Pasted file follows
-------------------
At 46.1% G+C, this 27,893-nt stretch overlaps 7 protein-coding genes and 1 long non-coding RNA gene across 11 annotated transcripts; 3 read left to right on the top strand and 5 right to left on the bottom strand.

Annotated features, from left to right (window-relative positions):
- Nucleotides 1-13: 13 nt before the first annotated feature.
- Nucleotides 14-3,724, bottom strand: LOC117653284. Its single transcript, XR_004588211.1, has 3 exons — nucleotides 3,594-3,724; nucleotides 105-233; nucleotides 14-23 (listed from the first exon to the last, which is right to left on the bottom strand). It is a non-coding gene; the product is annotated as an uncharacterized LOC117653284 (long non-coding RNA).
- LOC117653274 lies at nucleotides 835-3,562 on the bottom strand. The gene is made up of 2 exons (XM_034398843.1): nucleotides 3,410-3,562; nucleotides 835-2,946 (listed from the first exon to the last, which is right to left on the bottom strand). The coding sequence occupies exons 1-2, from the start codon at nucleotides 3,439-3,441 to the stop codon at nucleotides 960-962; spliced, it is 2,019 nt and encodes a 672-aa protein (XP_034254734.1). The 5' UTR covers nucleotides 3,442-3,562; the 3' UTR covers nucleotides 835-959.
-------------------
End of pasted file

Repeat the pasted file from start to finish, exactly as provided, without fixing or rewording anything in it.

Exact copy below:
At 46.1% G+C, this 27,893-nt stretch overlaps 7 protein-coding genes and 1 long non-coding RNA gene across 11 annotated transcripts; 3 read left to right on the top strand and 5 right to left on the bottom strand.

Annotated features, from left to right (window-relative positions):
- Nucleotides 1-13: 13 nt before the first annotated feature.
- Nucleotides 14-3,724, bottom strand: LOC117653284. Its single transcript, XR_004588211.1, has 3 exons — nucleotides 3,594-3,724; nucleotides 105-233; nucleotides 14-23 (listed from the first exon to the last, which is right to left on the bottom strand). It is a non-coding gene; the product is annotated as an uncharacterized LOC117653284 (long non-coding RNA).
- LOC117653274 lies at nucleotides 835-3,562 on the bottom strand. The gene is made up of 2 exons (XM_034398843.1): nucleotides 3,410-3,562; nucleotides 835-2,946 (listed from the first exon to the last, which is right to left on the bottom strand). The coding sequence occupies exons 1-2, from the start codon at nucleotides 3,439-3,441 to the stop codon at nucleotides 960-962; spliced, it is 2,019 nt and encodes a 672-aa protein (XP_034254734.1). The 5' UTR covers nucleotides 3,442-3,562; the 3' UTR covers nucleotides 835-959.